Public wowed by design for LeMay Museum

It’s not just a museum, it’s an adventure.

That was the theme of Wednesday night’s community gathering at the Sheraton Tacoma Hotel, where architectural plans for the proposed Harold E. LeMay Museum were shared with the public.

“We’re presenting a vision tonight of ‘America’s Car Museum,’ ” said David Madeira, chief executive officer of the museum.

“We’re not just putting up a building,” he said. “It’s not just a museum.”

Indeed, the architects have come up with a mixed-use development that will be a gathering place for fun, exploration and celebration, as well as a structure that will become a Tacoma icon.

The four-story building’s curves, glass and chrome are suggestive of an automobile.

“I think that will make it stand out from most other buildings you’ve ever seen,” said Alan Grant, project director for Gensler Architects.

The building has been designed in such a way that it will be dynamic and ever-changing from morning to night, Grant explained. During the day, the building is opaque. At night, the building will glow – that is, it will appear transparent and luminous.

As impressive as the proposed museum’s exterior is, it is the interior – which must be able to accommodate 2,300 museum cars and 350 visitor cars – that truly sets it apart.

Visitors will enter the museum through a dramatic glass wall, cross a spacious lobby pavilion and find themselves at the midpoint of a soaring Great Hall. A spiral track will display rows of cars – an Eiffel Tower of automobiles – an impressive 50 feet up and 40 feet down.

Another 100 cars will be part of several interactive experiences that include an amusement-park-style ride that gives visitors the sensation of traveling at high speed to opportunities to help the preservation and restoration activities.

“We need to make sure the museum is a fun place to go to,” Grant said.

Appearing to be just four stories, the building’s size will be deceptive. Totalling 750,000-square-feet, there will be storage for up to 2,000 museum cars below grade. There will be 25,000 square feet of exhibits, plus classrooms, a 250-seat lecture hall, a 1,000-capacity banquet facility, a museum store and a cafe. Some 60,000 square feet has been reserved for other dining, retail and entertainment tenants.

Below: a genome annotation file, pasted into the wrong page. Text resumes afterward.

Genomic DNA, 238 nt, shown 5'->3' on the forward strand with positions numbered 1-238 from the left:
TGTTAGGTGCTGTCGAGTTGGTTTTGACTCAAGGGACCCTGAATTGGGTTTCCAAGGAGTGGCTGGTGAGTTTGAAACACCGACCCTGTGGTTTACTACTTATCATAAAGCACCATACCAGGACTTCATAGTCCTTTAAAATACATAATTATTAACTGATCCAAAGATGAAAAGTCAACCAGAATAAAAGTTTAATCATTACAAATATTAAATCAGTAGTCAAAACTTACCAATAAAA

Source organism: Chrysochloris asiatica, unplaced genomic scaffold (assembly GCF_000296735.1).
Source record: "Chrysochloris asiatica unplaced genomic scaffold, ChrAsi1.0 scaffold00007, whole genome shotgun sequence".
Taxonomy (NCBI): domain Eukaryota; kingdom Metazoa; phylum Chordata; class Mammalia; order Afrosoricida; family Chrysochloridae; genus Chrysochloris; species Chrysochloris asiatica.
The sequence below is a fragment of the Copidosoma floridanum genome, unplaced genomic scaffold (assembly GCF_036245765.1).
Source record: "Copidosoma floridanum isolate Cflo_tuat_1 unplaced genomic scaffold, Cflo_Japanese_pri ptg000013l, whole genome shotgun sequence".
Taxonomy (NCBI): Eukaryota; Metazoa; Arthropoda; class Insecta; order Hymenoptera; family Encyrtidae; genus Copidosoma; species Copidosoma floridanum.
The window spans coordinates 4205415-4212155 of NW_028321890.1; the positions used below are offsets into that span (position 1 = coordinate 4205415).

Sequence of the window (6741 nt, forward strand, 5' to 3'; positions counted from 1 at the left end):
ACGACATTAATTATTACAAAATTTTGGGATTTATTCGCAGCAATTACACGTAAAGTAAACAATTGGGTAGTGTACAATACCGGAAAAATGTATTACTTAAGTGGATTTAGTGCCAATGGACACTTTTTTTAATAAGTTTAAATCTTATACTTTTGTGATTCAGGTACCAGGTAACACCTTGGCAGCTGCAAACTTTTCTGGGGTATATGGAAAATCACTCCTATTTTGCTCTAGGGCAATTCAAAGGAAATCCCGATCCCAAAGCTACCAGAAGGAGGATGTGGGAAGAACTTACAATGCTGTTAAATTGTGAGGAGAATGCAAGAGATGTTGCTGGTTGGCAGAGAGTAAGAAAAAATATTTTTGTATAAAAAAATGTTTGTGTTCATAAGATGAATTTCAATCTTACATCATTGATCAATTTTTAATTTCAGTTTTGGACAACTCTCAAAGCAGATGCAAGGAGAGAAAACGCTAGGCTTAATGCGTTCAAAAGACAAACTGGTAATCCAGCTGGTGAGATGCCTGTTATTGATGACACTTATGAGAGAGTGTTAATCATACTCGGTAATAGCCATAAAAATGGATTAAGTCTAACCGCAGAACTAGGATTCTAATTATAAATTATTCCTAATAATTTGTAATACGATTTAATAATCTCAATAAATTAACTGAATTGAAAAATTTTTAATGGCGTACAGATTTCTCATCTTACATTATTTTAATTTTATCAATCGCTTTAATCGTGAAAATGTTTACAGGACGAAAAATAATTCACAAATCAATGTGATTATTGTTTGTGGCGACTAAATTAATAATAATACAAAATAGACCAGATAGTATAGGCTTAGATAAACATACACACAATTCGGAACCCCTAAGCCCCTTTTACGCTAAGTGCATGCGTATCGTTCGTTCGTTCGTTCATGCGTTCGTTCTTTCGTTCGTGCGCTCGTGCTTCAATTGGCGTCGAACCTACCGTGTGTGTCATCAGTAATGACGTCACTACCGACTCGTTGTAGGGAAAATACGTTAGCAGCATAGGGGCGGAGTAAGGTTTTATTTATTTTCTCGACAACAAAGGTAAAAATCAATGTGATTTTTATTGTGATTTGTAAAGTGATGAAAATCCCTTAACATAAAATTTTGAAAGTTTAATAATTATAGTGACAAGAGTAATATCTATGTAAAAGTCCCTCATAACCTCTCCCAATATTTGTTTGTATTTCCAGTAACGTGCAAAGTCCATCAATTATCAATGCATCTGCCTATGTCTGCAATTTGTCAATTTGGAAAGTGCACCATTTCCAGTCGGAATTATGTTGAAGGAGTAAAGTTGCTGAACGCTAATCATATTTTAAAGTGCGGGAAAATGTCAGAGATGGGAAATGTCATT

The total build out of the campus is estimated to cost in excess of $100 million and is likely to be constructed in two stages. Groundbreaking is planned for 2005, with the museum open to the public in 2007.

The museum is to be built on a nine-acre site that is part of Tacoma’s $10.7 million contribution to the project. The community requested, and the plans include, an outdoor gathering place. Three acres of the site will be a grassy public expanse for leisurely walks and car rallies.

The design work was funded by a $1 million federal grant.

Attendance is projected to be 560,000 annually in typical years after the opening rush.

Officials praised the community for playing an important role in the design of the world-class museum. People at public design sessions over the last seven months got a chance to have their say.

“A lot of what has been done has been influenced by your input,” Grant noted.

Judging by the reaction of the standing-room-only crowd, people approved of the design of the building that is to house what the Guinness Book of World Records has recognized as the largest privately owned collection of automobiles in the world.

More importantly, however, the museum will make a reality of Harold LeMay’s dream of keeping his car collection together in Tacoma for public enjoyment.

LeMay financed his purchases with the fortune he made as the owner of Pierce County Refuse, the 10th largest private refuse hauling company in the United States. He died at age 81 in November 2000.

Nancy LeMay, Harold’s widow, was in attendance, and fittingly, she had the last word.

“This is great,” she said. “Harold would be proud of this. He’s going to love it.”